The 2009-2010 school year is almost here, and the H1N1 virus (better known as “Swine Flu”) is still working its way across the country. As students crowd into classrooms and dining halls again for the first time in months, school administrators are taking the risk of a new outbreak very seriously.
To help schools minimize the threat to students, teachers and staff, the CDC recommends actively screening for flu symptoms, keeping sick students at home for up to a week, and even preemptively dismissing students with sick parents or siblings. Drastic measures? Maybe. But Swine Flu killed over 500 Americans this year (and hospitalized thousands more), so it pays to be careful.
Of course, missing a week of class, or learning from a substitute while a permanent teacher is sick, can set students back dramatically—especially at the beginning of the school year. That’s why the U.S. Department of Education recommends online tutoring to “ensure continuity of learning.” Here’s an excerpt from “Preparing for the Flu,” a recent report from the Department:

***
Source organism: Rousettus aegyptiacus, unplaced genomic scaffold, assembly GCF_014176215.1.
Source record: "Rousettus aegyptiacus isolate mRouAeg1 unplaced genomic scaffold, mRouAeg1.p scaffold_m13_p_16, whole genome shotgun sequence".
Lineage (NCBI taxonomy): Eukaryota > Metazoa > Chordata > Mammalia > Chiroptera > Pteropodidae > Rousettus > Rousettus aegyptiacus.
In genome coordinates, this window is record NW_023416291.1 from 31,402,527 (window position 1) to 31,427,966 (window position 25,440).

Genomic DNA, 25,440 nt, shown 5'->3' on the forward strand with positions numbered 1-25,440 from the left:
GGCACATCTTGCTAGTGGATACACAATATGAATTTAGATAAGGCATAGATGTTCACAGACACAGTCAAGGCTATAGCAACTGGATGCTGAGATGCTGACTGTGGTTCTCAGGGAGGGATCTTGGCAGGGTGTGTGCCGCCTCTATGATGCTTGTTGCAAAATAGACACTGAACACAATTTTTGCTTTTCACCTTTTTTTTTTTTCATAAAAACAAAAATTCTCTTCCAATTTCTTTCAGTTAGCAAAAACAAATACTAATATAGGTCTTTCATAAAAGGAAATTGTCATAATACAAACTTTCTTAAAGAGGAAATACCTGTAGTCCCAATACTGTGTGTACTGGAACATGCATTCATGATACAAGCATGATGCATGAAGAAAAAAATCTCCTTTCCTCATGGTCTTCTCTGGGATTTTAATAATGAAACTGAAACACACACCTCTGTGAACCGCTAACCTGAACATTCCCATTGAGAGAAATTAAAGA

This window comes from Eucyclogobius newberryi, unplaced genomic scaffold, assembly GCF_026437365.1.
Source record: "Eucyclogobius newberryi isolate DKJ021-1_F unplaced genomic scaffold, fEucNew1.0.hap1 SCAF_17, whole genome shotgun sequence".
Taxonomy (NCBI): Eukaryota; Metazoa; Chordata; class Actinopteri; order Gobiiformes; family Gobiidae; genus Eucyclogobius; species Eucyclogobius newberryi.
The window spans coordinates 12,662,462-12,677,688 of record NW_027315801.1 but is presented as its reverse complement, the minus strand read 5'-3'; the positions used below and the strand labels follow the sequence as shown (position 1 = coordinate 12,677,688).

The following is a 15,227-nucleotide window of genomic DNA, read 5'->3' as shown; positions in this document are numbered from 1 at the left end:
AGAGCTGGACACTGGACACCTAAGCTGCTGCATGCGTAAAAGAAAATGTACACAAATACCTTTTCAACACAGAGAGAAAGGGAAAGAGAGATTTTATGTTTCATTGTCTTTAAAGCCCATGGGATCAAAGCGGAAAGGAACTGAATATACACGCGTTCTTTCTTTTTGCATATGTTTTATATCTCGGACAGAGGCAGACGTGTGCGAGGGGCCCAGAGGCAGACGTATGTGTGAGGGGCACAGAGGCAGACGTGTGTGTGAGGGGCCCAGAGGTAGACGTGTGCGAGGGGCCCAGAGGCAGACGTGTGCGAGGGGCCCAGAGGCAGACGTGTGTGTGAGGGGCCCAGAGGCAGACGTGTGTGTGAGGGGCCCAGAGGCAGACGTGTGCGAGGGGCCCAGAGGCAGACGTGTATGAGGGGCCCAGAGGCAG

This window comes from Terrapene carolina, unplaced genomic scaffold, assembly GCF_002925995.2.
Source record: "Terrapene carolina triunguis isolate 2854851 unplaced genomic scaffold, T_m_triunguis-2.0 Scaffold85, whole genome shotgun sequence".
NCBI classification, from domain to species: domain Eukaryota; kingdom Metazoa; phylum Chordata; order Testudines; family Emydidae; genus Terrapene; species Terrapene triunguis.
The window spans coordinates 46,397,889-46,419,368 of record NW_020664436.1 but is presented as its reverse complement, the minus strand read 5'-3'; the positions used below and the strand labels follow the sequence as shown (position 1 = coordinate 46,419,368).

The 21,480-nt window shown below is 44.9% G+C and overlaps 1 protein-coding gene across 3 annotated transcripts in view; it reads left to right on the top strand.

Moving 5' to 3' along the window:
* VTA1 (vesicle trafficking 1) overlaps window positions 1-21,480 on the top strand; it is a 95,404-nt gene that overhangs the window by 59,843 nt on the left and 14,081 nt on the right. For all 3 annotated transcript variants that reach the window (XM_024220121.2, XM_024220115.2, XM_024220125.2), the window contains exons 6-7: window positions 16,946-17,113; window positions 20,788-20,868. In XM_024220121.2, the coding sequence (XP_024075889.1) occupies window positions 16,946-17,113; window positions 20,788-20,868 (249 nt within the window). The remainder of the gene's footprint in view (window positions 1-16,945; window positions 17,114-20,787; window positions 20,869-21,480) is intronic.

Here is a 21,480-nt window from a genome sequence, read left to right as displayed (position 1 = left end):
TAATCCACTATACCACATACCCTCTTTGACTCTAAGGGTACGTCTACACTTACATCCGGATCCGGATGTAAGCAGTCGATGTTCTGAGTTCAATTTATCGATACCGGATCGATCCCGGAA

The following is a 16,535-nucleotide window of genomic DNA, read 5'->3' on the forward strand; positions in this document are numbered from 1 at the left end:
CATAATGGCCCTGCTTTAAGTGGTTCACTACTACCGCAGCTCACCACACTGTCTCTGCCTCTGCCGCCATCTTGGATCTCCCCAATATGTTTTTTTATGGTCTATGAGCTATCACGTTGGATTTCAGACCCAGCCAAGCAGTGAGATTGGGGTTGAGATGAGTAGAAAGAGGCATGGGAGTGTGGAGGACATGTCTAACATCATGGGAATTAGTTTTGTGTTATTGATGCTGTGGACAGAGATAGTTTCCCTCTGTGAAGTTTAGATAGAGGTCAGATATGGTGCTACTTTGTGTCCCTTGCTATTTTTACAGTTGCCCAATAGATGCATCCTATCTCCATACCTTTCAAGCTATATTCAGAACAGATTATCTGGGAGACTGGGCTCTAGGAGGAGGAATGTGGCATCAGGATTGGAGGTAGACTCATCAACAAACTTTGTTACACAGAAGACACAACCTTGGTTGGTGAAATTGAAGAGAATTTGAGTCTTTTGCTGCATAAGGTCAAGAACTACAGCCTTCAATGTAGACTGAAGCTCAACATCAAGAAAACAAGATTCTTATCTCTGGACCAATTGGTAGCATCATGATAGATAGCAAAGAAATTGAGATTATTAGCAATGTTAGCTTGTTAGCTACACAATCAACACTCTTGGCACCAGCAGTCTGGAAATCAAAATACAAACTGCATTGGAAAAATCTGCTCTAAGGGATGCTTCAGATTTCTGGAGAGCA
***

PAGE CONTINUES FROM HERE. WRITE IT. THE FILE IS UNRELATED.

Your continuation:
Teacher check‐ins and tutorials: A variety of technologies (telephone, email, web conferencing) can be used to facilitate one‐on‐one interaction between students and teachers, counselors and other appointed adults (e.g., tutors) during prolonged absences or dismissals.
We couldn’t agree more. In a school affected by a flu outbreak, sick students may lose access to many of the support systems, like friends and teachers, they rely on to help them finish daily homework assignments, write papers, study for tests, or just make sense of their healthy friends’ class notes.
Working with a certified tutor is an excellent way for students to keep themselves on the track to college, regardless of what this year’s flu season may have in store.